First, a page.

It’s important to Mayfield Heights-based Parker Hannifin Corp., which has facilities across the globe, to be “good environmental stewards,” said Rick Taylor, vice president of environmental health and safety. But doing so also just makes “good business sense,” he said. Taking sustainability seriously helps companies avoid compliance issues, engage and attract employees and save money.
“Less waste, less cost and less liability to the company,” he said.
Taylor has been working in the environmental space at Parker for more than 30 years. The company’s efforts to significantly reduce its energy consumption — and, concurrently, its carbon footprint — began in 2010. The motion and control technology company worked to retrofit buildings with more energy-efficient lighting and HVAC systems, improve roofs and reduce areas of energy loss.
From 2010 to 2020, Parker reduced its energy intensity, the energy per unit of sales it was using, by 42%, Taylor said. For carbon, it was 50%.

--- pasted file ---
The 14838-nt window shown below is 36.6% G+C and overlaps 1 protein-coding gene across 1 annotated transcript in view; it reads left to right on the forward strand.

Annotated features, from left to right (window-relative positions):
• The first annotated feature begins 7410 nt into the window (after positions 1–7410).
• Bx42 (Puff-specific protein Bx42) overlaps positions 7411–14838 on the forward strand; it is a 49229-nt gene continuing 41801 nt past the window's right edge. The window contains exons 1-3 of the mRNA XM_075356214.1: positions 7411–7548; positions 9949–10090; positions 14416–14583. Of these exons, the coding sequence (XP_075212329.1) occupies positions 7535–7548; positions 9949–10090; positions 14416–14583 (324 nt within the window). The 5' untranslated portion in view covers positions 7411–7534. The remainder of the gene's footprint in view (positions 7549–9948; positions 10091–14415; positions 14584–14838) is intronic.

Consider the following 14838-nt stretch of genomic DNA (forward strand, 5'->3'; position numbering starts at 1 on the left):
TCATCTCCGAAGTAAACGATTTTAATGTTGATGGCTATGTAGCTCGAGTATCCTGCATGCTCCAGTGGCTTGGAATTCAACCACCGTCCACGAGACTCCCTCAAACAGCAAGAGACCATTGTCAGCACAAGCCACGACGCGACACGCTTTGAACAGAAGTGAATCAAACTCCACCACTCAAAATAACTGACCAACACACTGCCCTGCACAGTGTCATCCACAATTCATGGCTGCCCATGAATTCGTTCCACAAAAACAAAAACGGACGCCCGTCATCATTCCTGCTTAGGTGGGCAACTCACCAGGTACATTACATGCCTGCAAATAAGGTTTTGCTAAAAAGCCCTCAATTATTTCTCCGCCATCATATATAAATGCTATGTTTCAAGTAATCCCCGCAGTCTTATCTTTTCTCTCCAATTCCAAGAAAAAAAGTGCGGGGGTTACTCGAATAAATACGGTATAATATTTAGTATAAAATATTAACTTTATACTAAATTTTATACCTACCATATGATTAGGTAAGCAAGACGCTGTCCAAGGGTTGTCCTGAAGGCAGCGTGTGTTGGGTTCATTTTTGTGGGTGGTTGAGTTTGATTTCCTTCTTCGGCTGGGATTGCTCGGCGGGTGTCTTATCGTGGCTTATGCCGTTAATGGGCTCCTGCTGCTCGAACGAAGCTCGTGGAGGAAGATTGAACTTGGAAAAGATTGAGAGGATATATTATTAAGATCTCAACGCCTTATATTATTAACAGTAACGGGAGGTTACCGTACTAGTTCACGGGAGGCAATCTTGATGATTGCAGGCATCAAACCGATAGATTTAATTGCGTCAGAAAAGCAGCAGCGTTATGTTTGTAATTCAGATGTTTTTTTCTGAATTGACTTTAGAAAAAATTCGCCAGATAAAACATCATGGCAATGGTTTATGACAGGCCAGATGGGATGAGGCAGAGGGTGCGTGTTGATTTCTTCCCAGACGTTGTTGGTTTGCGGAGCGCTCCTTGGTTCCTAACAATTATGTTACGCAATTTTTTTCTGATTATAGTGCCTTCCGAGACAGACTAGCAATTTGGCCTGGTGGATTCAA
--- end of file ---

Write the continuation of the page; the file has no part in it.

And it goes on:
Parker’s next big goal is to reach carbon neutrality by 2040. That means the company’s renewable energy credits will be able to offset whatever energy it needs to use to make products, Taylor said. Parker may do that by installing wind turbines or solar panels to generate renewable energy on-site at some plants, or by purchasing renewable energy from third parties for others.
The company’s plan focuses on internal factors Parker can directly control like electricity and fuel, Taylor said, as well as the company’s supply chain.
And while the carbon footprint is getting the headlines, Parker’s environmental strategy stretches far behind energy usage to include factors like chemical usage and atmospheric emissions, Taylor said. At a corporate level, Taylor said the company gives employees guidelines and a “toolbox” to work toward those larger goals; each of Parker’s facilities has its own environmental management program.